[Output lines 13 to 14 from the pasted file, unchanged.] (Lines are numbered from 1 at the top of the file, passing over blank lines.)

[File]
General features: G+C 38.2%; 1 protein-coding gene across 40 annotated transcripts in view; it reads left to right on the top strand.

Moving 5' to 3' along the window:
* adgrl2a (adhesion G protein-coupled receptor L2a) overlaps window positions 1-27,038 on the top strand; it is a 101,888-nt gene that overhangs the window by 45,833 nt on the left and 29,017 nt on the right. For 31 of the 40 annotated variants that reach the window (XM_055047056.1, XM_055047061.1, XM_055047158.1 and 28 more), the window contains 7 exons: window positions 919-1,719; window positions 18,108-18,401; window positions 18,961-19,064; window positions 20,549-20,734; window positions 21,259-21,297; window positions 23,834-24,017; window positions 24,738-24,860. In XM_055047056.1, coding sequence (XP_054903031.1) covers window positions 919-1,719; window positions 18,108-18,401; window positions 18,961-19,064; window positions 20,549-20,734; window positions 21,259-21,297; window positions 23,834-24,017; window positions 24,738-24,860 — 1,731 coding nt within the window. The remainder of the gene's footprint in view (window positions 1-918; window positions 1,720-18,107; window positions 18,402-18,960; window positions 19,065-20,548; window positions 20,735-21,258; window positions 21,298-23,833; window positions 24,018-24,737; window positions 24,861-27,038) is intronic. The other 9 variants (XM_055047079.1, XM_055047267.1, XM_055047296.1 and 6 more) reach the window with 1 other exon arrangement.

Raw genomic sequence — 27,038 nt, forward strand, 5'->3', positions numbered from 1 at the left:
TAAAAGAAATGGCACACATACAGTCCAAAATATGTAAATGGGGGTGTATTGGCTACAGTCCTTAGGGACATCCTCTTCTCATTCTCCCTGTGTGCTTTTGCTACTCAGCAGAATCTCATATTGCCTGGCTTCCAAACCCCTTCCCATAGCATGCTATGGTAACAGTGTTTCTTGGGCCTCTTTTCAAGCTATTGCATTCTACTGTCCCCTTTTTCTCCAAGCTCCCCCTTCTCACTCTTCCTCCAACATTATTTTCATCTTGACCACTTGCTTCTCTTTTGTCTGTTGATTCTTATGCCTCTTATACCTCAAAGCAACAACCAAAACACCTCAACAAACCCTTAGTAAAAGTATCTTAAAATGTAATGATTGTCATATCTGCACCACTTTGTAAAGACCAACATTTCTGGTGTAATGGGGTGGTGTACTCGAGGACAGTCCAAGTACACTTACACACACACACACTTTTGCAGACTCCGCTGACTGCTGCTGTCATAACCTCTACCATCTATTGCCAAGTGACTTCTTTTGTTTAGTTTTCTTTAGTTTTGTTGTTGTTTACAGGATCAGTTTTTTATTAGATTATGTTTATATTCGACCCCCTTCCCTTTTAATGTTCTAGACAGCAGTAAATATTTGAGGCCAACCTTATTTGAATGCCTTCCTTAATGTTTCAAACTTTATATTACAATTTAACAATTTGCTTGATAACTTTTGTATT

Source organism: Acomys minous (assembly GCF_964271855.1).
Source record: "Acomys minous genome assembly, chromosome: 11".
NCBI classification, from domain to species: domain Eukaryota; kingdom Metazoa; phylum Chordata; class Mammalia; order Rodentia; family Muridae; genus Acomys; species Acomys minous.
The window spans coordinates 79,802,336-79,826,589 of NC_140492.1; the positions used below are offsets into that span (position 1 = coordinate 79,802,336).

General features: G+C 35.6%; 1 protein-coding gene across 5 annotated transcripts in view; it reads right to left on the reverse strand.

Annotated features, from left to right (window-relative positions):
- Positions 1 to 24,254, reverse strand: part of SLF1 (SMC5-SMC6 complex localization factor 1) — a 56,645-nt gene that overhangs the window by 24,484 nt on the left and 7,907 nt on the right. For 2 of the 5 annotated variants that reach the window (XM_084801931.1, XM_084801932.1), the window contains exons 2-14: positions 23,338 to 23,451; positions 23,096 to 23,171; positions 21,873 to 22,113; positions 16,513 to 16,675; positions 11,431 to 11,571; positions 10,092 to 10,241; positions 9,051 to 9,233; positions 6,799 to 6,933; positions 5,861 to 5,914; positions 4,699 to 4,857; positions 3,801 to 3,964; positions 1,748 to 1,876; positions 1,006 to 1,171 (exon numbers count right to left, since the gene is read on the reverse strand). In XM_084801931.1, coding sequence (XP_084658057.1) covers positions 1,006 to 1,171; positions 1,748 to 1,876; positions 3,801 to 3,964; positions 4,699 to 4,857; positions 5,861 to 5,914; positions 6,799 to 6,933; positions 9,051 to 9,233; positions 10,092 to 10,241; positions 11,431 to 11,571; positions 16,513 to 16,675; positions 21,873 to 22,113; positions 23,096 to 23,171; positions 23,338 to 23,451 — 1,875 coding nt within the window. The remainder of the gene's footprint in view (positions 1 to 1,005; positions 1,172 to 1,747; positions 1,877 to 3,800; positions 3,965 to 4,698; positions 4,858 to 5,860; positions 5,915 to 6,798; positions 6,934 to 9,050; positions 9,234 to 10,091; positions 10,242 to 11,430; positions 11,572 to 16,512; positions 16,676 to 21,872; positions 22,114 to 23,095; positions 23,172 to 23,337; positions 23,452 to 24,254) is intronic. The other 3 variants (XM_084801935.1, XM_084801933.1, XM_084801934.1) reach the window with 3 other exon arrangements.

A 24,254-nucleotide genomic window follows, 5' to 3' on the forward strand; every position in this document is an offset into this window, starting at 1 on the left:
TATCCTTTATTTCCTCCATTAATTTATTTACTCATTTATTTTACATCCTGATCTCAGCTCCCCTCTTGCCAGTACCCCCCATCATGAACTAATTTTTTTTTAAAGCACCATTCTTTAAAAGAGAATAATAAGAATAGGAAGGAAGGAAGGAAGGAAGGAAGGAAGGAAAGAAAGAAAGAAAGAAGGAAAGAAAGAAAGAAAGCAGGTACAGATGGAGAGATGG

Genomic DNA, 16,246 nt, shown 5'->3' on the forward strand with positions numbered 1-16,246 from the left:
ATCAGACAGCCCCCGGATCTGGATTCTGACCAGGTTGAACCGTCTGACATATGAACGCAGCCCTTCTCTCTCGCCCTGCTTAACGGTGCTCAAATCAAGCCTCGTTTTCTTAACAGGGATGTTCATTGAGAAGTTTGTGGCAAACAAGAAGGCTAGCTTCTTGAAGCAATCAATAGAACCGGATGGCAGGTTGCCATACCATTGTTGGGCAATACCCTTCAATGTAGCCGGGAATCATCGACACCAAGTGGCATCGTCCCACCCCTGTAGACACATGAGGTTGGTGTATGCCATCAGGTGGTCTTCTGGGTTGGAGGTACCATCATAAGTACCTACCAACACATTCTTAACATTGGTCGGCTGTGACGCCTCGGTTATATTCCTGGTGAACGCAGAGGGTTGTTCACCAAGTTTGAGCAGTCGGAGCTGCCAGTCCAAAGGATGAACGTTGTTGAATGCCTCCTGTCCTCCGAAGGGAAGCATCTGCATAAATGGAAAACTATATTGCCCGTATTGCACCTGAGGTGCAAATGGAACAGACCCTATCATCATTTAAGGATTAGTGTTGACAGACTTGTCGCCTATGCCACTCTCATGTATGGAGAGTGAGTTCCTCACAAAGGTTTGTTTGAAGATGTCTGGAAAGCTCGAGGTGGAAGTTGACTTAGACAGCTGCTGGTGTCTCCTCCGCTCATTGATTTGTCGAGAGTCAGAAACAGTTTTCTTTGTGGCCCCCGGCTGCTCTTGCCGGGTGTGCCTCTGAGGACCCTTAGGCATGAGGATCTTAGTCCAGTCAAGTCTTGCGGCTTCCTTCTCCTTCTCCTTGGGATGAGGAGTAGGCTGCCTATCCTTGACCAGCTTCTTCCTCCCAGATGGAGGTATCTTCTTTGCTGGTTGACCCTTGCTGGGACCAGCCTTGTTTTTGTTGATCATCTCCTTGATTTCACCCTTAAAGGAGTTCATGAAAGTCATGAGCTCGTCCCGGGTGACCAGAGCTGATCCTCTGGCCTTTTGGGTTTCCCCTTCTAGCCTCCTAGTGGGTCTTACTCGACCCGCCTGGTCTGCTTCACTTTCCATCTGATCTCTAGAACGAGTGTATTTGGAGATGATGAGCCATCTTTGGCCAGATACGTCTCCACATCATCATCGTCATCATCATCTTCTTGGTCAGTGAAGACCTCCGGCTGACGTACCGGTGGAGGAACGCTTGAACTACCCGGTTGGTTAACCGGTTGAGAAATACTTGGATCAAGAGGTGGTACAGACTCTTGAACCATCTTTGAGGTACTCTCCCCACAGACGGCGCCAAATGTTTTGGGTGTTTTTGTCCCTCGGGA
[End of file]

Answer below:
A 24,254-nucleotide genomic window follows, 5' to 3' on the forward strand; every position in this document is an offset into this window, starting at 1 on the left:
TATCCTTTATTTCCTCCATTAATTTATTTACTCATTTATTTTACATCCTGATCTCAGCTCCCCTCTTGCCAGTACCCCCCATCATGAACTAATTTTTTTTTAAAGCACCATTCTTTAAAAGAGAATAATAAGAATAGGAAGGAAGGAAGGAAGGAAGGAAGGAAGGAAAGAAAGAAAGAAAGAAGGAAAGAAAGAAAGAAAGCAGGTACAGATGGAGAGATGG